Atkins, James, Jr.
18 Apr. 1850–5 Dec. 1923
James Atkins, Jr., Methodist clergyman, was born at Knoxville, Tenn., the son of a Methodist preacher who served his church almost half a century and was elected a delegate to the general conference six times. After Atkins's education was interrupted by the Civil War, he received the M.A. degree from Emory and Henry College and later the D.D. degree from Trinity College (now Duke University).
Atkins served his church in several capacities. In 1872 he was admitted on trial in the Holston Conference of the Methodist Episcopal Church, South, and was appointed to Morristown and Mossy Creek. Between 1873 and 1878 he served Jonesboro, Abingdon, and Asheville as pastor. In 1879 he served as president of Asheville Female College, which closed permanently in 1901, and in 1889 he became president of Emory and Henry College. In 1893 he returned to the Asheville Female College and remained there three years. In 1896 he was elected general secretary of the Sunday school board and editor of Sunday school literature, serving with distinction for ten years. He wrote a notable book, entitled The Kingdom in the Cradle, which advanced the concept of training young people into the Christian life without the radical conversion experience that had been regarded as essential. It had far-reaching influence across the denomination; revivals gave way to "preaching missions" for spiritual growth of church members.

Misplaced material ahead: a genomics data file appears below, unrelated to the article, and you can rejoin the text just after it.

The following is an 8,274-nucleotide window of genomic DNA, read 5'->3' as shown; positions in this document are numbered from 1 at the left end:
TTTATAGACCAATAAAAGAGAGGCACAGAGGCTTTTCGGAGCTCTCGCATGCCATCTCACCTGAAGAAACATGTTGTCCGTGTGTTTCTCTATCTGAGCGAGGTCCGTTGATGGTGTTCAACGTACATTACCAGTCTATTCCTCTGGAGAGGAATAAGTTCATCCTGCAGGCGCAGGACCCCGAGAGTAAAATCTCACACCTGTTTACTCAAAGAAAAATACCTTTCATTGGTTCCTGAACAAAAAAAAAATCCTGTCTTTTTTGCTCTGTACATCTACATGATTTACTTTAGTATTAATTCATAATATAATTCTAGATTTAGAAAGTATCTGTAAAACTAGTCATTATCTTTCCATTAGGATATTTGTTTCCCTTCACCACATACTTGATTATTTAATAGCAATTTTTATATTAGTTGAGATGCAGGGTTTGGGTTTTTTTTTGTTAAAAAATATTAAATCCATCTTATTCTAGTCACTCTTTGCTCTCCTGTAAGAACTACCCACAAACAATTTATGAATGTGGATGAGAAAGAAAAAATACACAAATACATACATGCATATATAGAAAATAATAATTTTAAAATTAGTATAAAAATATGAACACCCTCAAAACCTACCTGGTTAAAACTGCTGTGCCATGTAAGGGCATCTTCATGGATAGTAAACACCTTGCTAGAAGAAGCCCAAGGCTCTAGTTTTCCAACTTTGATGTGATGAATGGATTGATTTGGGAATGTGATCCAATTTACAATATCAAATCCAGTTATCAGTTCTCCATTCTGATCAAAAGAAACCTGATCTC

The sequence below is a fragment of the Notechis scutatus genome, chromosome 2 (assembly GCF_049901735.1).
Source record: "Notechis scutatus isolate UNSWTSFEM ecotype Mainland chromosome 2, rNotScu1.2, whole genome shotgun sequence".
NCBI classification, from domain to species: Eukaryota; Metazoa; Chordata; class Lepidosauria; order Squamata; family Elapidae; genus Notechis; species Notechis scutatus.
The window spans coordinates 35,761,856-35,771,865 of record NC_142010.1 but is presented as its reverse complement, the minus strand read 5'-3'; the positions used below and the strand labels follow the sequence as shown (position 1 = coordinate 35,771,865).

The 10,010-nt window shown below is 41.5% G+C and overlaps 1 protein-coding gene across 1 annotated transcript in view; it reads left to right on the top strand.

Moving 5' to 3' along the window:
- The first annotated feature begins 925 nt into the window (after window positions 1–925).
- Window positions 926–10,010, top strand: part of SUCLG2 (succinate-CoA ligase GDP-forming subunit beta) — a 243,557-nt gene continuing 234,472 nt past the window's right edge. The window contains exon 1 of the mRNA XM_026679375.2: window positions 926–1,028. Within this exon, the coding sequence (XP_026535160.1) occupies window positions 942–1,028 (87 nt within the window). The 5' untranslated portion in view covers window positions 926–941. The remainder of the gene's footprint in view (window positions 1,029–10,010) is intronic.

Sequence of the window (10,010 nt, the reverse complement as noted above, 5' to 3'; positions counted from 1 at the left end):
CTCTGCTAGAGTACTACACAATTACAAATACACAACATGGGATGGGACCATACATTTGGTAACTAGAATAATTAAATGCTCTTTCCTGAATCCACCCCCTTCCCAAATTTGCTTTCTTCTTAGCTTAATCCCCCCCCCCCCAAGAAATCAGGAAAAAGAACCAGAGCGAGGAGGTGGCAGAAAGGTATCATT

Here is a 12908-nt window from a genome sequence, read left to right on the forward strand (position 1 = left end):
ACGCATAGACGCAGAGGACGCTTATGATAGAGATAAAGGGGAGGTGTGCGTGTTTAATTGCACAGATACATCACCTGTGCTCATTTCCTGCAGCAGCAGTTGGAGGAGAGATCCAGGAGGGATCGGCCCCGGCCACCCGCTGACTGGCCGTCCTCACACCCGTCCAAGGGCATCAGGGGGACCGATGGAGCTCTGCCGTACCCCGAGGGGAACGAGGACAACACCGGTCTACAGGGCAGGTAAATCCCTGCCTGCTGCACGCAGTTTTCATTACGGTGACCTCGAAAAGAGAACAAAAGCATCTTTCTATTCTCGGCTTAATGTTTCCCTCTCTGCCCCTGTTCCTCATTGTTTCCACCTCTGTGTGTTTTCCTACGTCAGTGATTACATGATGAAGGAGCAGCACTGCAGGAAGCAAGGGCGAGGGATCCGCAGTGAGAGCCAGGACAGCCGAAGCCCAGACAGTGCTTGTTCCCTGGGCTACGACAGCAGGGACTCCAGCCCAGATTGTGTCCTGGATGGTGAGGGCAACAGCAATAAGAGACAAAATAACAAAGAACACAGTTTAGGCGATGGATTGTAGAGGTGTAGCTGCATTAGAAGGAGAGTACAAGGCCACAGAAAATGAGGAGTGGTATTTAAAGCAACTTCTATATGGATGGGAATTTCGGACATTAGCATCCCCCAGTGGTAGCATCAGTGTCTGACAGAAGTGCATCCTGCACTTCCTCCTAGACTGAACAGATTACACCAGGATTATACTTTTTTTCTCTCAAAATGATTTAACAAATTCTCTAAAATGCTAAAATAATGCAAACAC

In 1906, Atkins was elected a bishop at the General Conference of the Methodist Episcopal Church, South, in Birmingham, Ala. He exercised supervision over conferences across the country, including the Pacific Coast, always maintaining Waynesville as his home. In 1918–19 he was chairman of the Centenary Commission and helped raise $50 million for home and foreign missions. As a result of this effort, missions were established in Belgium, Poland, and Czechoslovakia. For four years he supervised work in these fields.
In 1913, Atkins was instrumental in establishing the Southern Assembly and choosing Lake Junaluska, near Waynesville, as its site. He was the first chairman of the board of trustees and erected two houses at the site. His son operated the institution from 1933 to 1938, when the indebtedness was paid, and the assembly was accepted as the property of the Methodist Episcopal Church, South.
In 1876 he married Ella M. Branner by whom he had four children; after her death he married Eva Rhodes in 1921. Bishop Atkins was buried at Waynesville.
Western N.C. Conference, Minutes (1924).
"Atkins, James, 1850-1923" in the Internet Archive: http://archive.org/search.php?query=creator%3A%22Atkins%2C+James%2C+1850-1923%22
Robert D. Gilmer Papers, 1796-1926 (collection no. 00435). The Southern Historical Collection. Louis Round Wilson Special Collections Library. University of North Carolina at Chapel Hill. http://www.lib.unc.edu/mss/inv/g/Gilmer,Robert_D.html (accessed February 6, 2013).
James Atkins Papers, 1874-1931 (collection no. 00032). The Southern Historical Collection. Louis Round Wilson Special Collections Library. University of North Carolina at Chapel Hill. http://www.lib.unc.edu/mss/inv/a/Atkins,James.html (accessed February 6, 2013).
Kirkland, W. D; Kirkpatrick, William J. The Young people's hymnal : adapted to the use of Sunday schools, Epworth leagues, prayer meetings, and revivals. Nashville, Tenn. : Publishing House, Methodist Episcopal Church, South. 1897. http://archive.org/details/youngpe00kirk (accessed February 6, 2013).
Atkins, James. Kingdom in the cradle. Nashville, Tenn. : Publishing House of the M.E. Church, South. 1905. http://archive.org/details/kingdomincradle00atki (accessed February 6, 2013).
1 January 1979 | Carroll, Grady L. E.